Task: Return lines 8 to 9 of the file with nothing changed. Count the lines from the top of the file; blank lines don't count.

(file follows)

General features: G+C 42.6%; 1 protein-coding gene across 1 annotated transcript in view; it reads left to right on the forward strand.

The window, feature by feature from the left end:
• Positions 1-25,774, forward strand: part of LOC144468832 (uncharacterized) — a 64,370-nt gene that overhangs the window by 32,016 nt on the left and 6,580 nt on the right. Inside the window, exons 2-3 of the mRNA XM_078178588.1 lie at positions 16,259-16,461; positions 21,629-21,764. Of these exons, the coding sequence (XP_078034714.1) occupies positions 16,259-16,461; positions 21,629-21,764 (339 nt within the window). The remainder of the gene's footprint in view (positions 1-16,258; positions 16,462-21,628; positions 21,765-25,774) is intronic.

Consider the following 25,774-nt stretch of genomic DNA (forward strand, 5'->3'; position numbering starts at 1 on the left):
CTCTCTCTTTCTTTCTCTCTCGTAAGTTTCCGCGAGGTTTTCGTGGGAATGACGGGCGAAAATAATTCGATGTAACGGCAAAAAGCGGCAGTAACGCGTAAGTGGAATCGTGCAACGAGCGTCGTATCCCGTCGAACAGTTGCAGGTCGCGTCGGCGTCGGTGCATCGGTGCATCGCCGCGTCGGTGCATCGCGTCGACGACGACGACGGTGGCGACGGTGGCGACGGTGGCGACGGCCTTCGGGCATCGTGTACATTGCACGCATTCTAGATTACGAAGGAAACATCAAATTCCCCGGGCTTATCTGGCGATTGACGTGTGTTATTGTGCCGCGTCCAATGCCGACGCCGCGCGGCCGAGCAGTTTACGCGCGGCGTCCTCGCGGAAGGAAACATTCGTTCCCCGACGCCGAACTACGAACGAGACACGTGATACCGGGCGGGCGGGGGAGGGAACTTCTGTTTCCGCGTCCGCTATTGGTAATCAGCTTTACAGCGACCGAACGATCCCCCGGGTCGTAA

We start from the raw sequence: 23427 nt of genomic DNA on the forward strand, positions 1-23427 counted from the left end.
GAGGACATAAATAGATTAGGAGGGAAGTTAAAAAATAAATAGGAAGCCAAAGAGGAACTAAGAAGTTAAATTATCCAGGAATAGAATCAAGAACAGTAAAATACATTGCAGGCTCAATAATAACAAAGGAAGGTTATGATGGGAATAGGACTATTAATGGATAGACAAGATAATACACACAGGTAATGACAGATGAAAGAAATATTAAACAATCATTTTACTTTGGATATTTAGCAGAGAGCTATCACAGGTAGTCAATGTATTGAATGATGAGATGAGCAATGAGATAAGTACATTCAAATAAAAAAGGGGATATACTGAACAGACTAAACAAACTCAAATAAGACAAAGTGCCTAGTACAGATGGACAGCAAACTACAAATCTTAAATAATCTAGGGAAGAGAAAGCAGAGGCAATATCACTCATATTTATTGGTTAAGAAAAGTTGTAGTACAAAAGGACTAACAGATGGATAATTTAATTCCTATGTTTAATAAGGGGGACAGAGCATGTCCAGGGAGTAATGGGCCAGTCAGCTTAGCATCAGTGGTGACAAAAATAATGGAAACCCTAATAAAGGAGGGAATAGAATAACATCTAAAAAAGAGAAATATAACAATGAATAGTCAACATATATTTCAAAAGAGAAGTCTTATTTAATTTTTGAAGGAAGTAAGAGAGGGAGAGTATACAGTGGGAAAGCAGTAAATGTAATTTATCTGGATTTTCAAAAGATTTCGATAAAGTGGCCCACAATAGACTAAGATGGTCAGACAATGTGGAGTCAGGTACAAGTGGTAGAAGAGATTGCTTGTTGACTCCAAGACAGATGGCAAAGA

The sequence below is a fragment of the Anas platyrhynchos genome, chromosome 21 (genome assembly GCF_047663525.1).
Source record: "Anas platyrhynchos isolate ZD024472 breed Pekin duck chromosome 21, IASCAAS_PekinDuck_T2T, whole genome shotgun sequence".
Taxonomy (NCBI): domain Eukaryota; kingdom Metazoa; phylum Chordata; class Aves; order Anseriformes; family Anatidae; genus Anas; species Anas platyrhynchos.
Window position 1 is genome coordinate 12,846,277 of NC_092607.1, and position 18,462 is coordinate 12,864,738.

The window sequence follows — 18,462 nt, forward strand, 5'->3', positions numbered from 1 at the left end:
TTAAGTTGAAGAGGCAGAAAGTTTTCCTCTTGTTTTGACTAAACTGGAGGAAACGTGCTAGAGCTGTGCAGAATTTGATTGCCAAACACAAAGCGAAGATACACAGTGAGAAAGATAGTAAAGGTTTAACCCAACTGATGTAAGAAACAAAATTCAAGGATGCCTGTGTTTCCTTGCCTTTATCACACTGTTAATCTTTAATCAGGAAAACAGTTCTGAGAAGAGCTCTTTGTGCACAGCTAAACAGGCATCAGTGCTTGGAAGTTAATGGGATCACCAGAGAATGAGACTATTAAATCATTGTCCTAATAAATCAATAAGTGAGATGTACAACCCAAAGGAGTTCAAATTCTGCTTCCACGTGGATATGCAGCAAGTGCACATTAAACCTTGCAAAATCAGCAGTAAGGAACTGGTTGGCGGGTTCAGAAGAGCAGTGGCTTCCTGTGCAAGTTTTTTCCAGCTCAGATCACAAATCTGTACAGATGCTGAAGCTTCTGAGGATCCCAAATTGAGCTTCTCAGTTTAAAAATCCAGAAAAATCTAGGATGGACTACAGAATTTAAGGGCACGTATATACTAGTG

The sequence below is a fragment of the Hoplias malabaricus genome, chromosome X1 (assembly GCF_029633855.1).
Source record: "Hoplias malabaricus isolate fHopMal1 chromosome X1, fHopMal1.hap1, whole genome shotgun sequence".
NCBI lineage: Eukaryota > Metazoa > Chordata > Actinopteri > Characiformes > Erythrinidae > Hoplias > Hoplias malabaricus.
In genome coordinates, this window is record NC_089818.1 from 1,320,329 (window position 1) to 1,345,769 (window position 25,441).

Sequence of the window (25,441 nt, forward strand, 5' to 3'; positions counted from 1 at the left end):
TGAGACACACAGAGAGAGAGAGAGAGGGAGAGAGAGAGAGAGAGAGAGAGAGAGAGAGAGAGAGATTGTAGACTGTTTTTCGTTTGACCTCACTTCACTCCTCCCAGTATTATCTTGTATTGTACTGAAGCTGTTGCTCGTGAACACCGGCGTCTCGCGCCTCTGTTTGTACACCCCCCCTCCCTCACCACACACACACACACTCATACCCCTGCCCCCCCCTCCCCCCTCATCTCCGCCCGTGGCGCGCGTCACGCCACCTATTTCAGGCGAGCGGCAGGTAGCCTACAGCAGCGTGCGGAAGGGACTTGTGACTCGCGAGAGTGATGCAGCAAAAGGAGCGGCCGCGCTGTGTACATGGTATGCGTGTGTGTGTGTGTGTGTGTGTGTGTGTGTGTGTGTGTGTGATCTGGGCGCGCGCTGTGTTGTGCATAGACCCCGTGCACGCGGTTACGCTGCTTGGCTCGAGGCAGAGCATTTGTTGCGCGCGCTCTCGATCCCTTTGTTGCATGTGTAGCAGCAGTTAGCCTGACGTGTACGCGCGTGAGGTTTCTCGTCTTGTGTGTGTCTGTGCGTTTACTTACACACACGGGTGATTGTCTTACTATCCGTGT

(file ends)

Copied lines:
The sequence below is a fragment of the Anas platyrhynchos genome, chromosome 21 (genome assembly GCF_047663525.1).
Source record: "Anas platyrhynchos isolate ZD024472 breed Pekin duck chromosome 21, IASCAAS_PekinDuck_T2T, whole genome shotgun sequence".